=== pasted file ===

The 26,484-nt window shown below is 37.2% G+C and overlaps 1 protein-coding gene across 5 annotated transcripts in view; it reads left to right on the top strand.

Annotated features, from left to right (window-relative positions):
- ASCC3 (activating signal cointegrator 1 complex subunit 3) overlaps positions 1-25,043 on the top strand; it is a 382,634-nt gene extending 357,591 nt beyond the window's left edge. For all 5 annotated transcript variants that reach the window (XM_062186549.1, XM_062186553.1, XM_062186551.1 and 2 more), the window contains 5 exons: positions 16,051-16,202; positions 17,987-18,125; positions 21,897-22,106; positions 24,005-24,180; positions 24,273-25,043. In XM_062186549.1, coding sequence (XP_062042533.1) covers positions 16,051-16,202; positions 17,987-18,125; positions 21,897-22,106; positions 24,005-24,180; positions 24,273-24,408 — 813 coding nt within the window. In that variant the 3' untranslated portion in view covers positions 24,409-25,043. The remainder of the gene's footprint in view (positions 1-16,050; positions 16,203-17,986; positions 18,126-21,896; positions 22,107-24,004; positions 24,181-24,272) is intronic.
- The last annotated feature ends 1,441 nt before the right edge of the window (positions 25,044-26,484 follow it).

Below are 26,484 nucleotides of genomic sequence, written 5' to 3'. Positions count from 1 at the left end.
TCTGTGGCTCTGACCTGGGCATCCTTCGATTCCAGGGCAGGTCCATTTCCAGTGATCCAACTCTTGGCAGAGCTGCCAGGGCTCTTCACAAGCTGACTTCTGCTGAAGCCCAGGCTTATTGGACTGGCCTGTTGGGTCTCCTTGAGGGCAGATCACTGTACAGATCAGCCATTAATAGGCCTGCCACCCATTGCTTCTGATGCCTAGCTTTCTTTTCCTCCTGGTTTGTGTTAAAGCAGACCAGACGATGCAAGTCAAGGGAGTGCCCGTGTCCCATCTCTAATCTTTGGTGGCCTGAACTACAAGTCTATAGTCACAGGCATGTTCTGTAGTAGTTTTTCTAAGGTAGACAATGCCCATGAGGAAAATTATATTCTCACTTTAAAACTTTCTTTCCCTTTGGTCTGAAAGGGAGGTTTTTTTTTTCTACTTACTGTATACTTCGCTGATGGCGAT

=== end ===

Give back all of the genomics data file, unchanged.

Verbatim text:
The 26,484-nt window shown below is 37.2% G+C and overlaps 1 protein-coding gene across 5 annotated transcripts in view; it reads left to right on the top strand.

Annotated features, from left to right (window-relative positions):
- ASCC3 (activating signal cointegrator 1 complex subunit 3) overlaps positions 1-25,043 on the top strand; it is a 382,634-nt gene extending 357,591 nt beyond the window's left edge. For all 5 annotated transcript variants that reach the window (XM_062186549.1, XM_062186553.1, XM_062186551.1 and 2 more), the window contains 5 exons: positions 16,051-16,202; positions 17,987-18,125; positions 21,897-22,106; positions 24,005-24,180; positions 24,273-25,043. In XM_062186549.1, coding sequence (XP_062042533.1) covers positions 16,051-16,202; positions 17,987-18,125; positions 21,897-22,106; positions 24,005-24,180; positions 24,273-24,408 — 813 coding nt within the window. In that variant the 3' untranslated portion in view covers positions 24,409-25,043. The remainder of the gene's footprint in view (positions 1-16,050; positions 16,203-17,986; positions 18,126-21,896; positions 22,107-24,004; positions 24,181-24,272) is intronic.
- The last annotated feature ends 1,441 nt before the right edge of the window (positions 25,044-26,484 follow it).

Below are 26,484 nucleotides of genomic sequence, written 5' to 3'. Positions count from 1 at the left end.
TCTGTGGCTCTGACCTGGGCATCCTTCGATTCCAGGGCAGGTCCATTTCCAGTGATCCAACTCTTGGCAGAGCTGCCAGGGCTCTTCACAAGCTGACTTCTGCTGAAGCCCAGGCTTATTGGACTGGCCTGTTGGGTCTCCTTGAGGGCAGATCACTGTACAGATCAGCCATTAATAGGCCTGCCACCCATTGCTTCTGATGCCTAGCTTTCTTTTCCTCCTGGTTTGTGTTAAAGCAGACCAGACGATGCAAGTCAAGGGAGTGCCCGTGTCCCATCTCTAATCTTTGGTGGCCTGAACTACAAGTCTATAGTCACAGGCATGTTCTGTAGTAGTTTTTCTAAGGTAGACAATGCCCATGAGGAAAATTATATTCTCACTTTAAAACTTTCTTTCCCTTTGGTCTGAAAGGGAGGTTTTTTTTTTCTACTTACTGTATACTTCGCTGATGGCGAT